Getting a graduate degree usually involves doing a huge amount of work that is often numbingly boring, but when someone graduates with that degree, they enter into a specific body of intellectuals who have all been recognized as being “peers” and who are qualified to authoritatively comment on their specific area of expertise.  This small number of people who actually know enough to both understand an esoteric line of research and intelligently critique methods and claims made about it, are the only people who are qualified to make any sort of authoritative judgment about a specific statement made in that field of research.   So when a scientist writes a paper and sends it in to a scholarly journal the editor submits it to a number of experts in the field, the “peers”, who then look at the design of the experiment, the evidence presented and the reasoning of its analysis, and then decide whether or not the paper is worthy of publishing in the journal.  Once an article has been published in a peer reviewed journal, then it becomes part of the ever-expanding storehouse of human knowledge and other people use it as a building-block for doing their own research.

It drives people with graduate degrees to distraction the way reporters usually seem to totally misunderstand the importance of credentials when they write on issues like climate change.  In pursuit of that strange journalistic artifact known as “balance”, they routinely cite quotations and print op-ed pieces by people who have no credentials at all in opposition to people who have busted their butts in order to get them.  The only reason why that scientist is making a statement about climate change is because they have worked extremely hard to be able to be in the position where they have an informed opinion.  So it is profoundly insulting for a journalist to let someone else----who hasn't put in a similar amount of work on the subject---simply swan in and offer an opposing opinion.

I have mentioned this fact to reporter friends and they have replied that it is not their job to ascertain the credentials of people who issue press releases and submit articles for publication.  They simply go to a media event and report what is said.  But this is totally disingenuous. The fact is that editors routinely make decisions about which events get reported and who does and doesn't get quoted in the media.  That is why “balancing stories” never include quotes from janitors and why auto mechanics are never invited to write opposing op eds.  Instead, editors seem to decide who gets to have a platform based on two main criteria.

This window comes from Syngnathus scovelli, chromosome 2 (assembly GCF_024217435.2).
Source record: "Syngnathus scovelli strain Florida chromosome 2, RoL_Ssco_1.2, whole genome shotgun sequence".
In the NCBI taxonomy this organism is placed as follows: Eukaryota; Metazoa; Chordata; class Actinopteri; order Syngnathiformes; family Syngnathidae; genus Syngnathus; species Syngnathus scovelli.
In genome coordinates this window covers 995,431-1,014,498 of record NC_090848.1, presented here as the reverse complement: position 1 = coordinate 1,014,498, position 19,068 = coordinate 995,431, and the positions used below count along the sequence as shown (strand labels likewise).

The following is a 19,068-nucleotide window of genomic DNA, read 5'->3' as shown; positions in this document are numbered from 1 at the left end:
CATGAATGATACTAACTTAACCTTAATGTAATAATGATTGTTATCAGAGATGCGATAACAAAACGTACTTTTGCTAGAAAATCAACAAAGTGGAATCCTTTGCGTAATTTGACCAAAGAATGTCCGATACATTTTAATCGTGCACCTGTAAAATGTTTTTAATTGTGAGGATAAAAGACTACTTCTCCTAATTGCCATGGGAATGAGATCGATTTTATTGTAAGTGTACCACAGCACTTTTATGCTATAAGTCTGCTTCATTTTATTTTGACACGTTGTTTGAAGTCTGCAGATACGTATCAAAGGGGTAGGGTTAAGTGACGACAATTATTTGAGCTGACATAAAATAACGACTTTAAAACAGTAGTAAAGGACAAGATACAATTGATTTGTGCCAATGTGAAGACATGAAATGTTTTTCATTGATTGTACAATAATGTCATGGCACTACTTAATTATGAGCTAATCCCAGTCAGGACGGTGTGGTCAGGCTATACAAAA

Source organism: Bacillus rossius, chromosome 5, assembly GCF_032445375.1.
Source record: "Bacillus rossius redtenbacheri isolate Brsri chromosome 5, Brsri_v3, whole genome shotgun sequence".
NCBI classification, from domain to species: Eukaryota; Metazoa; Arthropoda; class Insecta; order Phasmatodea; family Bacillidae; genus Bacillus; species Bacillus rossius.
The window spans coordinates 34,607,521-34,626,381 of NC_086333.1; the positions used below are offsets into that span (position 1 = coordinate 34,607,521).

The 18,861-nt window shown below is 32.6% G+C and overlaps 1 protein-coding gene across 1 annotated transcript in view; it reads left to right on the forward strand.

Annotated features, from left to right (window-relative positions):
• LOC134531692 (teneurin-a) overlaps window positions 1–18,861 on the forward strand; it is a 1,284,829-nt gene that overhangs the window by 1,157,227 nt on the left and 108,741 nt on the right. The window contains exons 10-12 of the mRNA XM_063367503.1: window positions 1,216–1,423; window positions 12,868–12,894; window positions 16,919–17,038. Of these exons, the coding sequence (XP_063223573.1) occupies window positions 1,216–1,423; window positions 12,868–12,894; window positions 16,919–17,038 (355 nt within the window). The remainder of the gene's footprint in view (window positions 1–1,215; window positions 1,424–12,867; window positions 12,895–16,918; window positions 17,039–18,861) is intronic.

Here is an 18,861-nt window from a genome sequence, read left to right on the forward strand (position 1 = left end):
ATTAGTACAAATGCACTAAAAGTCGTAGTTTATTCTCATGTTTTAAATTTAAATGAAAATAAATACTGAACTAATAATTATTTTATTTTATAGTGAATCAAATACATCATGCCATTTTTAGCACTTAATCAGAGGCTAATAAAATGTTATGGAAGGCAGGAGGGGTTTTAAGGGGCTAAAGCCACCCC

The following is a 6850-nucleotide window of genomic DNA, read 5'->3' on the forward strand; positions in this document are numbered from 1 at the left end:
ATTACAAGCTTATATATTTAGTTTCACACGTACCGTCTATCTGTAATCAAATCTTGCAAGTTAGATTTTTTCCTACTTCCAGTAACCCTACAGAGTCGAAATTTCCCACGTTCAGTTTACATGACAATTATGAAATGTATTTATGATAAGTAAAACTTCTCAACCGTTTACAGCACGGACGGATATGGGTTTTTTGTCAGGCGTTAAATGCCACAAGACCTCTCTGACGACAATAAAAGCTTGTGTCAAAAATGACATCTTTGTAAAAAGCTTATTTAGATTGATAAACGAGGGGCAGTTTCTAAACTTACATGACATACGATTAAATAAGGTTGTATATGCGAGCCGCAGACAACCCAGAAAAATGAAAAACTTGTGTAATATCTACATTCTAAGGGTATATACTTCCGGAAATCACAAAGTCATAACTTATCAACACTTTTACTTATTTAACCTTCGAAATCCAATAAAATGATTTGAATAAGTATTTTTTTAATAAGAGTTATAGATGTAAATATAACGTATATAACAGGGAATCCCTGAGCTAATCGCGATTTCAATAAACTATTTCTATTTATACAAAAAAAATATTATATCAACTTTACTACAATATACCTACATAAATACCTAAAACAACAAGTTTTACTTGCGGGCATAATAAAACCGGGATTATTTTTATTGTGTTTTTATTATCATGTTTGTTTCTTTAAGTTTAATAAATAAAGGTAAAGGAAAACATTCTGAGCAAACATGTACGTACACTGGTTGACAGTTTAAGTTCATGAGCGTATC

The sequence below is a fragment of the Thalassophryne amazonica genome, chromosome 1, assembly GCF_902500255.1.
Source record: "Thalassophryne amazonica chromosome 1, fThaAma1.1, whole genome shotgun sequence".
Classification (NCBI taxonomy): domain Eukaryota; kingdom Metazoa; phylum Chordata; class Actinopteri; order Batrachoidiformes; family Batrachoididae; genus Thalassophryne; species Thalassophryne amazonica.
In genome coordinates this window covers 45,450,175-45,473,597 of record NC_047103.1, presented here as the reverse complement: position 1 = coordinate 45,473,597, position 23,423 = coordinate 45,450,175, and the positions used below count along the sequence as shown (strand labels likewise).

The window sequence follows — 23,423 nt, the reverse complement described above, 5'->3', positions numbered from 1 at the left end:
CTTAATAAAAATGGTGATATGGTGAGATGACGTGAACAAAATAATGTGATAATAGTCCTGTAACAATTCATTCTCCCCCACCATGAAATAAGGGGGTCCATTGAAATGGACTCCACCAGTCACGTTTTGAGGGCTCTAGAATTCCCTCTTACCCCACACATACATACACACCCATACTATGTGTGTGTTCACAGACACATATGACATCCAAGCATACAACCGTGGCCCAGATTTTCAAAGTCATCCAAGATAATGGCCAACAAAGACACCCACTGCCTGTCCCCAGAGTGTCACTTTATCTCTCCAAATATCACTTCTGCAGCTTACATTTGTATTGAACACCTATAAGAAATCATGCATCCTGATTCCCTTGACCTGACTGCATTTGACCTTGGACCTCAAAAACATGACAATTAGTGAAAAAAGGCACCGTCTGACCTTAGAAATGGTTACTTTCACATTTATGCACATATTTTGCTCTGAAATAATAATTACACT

First, editors will send reporters to record statements by powerful and important people.  They will not send people to record the pronouncements of the janitor who cleans their washroom.  But if a man makes a huge amount of money running a cleaning company, and then uses that money to create a phony organization and hire glib spokespersons with bogus credentials, then they have no problem at all reporting on their every utterance (think Fraser Institute.)   The majority of reporters will not only not ask the people speaking what specific credentials empower them to speak authoritatively on the subject and whether the findings being cited had been published in a generally recognized, peer reviewed journal----they will usually get angry with anyone who suggests that that should be part of their job.  Moreover, they will often get positively indignant if you suggest that if these people do not have relevant credentials that should be a prominent part of the story or even grounds for not reporting this event at all.

Secondly, editors solicit and publish op ed stories on the basis of the above criteria and also because of the ability of a person to predictably write concise, easily understood and witty pieces of a prescribed size.   On television, the skill consists of producing short, easily understood “sound bites” on demand.  The problem with this is that the ability to do this has absolutely nothing at all to do with whether or not the person writing actually knows a damn thing about what they are talking about! Indeed, part of the process of learning how to be a scientist involves learning how to write in a specific, technical manner that emphasizes accuracy over all other criteria.  Moreover, in order to explain complex ideas it is often necessary to refer to procedures and use language that requires a lot more work to understand than the prescribed reading level that the mainstream media allows.  This means that given the existing criteria that are used to select for people to write opinion pieces or act as pundits in the mainstream media, there is a very strong bias against anyone with proper credentials being allowed to participate.